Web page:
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Tragic Stories From Real People

LyfGard’s Propeller Deflector    protects boaters, fishermen,divers, waterskiers, swimmers and aquatic mammals  from coming into contact with the protruding lower end engine and boat propeller by deflecting them away from this 'Killing Zone.'


"A series of events led to all three of us being thrown in the water.  My husband yelled to warn me the boat was approaching from behind. The propeller slashed my arm, my back, my breast, and continued down to my buttocks and hip, chewing through bone. The next time I saw my husband he was floating dead in the water, his  left leg missing from the knee down.  The man who we hired as a guide had also been struck and killed. For them, the propeller caused death. For me, I am alive and suffering. Through great will, I am a functioning human being; but I’m still trying to adjust to a completely different life.” - Courtesy of the U.S. Coast Guard


SIX MANATEE KILLED OVER A HOLIDAY WEEKEND

During a long 4th of July weekend, six manatees were recovered and confirmed to have died from watercraft collisions throughout Florida. The manatees were recovered in Brevard, Citrus, Duval, Pinellas, and Sarasota counties, with two of the watercraft mortalities occurring in Pinellas County.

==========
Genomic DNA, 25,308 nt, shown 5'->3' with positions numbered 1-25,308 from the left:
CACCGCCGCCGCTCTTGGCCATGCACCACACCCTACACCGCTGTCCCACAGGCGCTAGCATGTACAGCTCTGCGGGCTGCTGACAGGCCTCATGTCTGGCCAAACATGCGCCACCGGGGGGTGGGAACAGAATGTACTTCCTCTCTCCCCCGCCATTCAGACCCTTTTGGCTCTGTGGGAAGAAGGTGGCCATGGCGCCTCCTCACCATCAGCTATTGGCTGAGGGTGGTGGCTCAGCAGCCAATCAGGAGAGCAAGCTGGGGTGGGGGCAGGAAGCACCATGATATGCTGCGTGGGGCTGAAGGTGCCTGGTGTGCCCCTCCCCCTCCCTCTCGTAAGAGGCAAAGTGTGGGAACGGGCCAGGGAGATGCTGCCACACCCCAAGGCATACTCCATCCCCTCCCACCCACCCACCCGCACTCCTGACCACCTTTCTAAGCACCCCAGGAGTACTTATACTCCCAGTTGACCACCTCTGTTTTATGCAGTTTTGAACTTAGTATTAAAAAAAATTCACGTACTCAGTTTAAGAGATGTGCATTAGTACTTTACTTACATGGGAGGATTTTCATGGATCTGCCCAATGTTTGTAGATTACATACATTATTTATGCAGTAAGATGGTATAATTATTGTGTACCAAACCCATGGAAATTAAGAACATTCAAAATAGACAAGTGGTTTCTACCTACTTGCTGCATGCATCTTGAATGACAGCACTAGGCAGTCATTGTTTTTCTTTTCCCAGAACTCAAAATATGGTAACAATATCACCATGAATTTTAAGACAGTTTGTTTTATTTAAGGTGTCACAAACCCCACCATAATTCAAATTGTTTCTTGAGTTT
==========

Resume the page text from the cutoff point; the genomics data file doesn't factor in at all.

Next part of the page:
Holidays are not the only dangerous times for manatees. On June 29th, a manatee mother and her calf were rescued in Crystal River after the mother suffered a watercraft strike. In addition to these documented cases of injury or death, most living manatees bear scars from non-lethal boat strikes.

Through July 7th, 54 watercraft deaths and 198 total manatee deaths were reported in Florida, which are near-record totals. These statistics emphasize the threats faced by Florida’s manatees and provide an opportunity to remind our state’s residents and visitors to practice responsible boating and fishing practices in order to keep our waters safe for manatees, other wildlife, and ourselves.

“People must remember that manatee mortality statistics reflect the life and death of living creatures,” said Dr. Katie Tripp, Save the Manatee Club’s Director of Science and Conservation. “We should never forget that manatees suffer as a result of human carelessness.  As a caring species ourselves, we should find such suffering unacceptable.”

For further information, contact:
Patrick Rose, Aquatic Biologist
Executive Director, Save the Manatee Club
Phone: (407) 539-0990
Cell: (850) 570-1373
 


Katie Tripp, Ph. D.
Director of Science & Conservation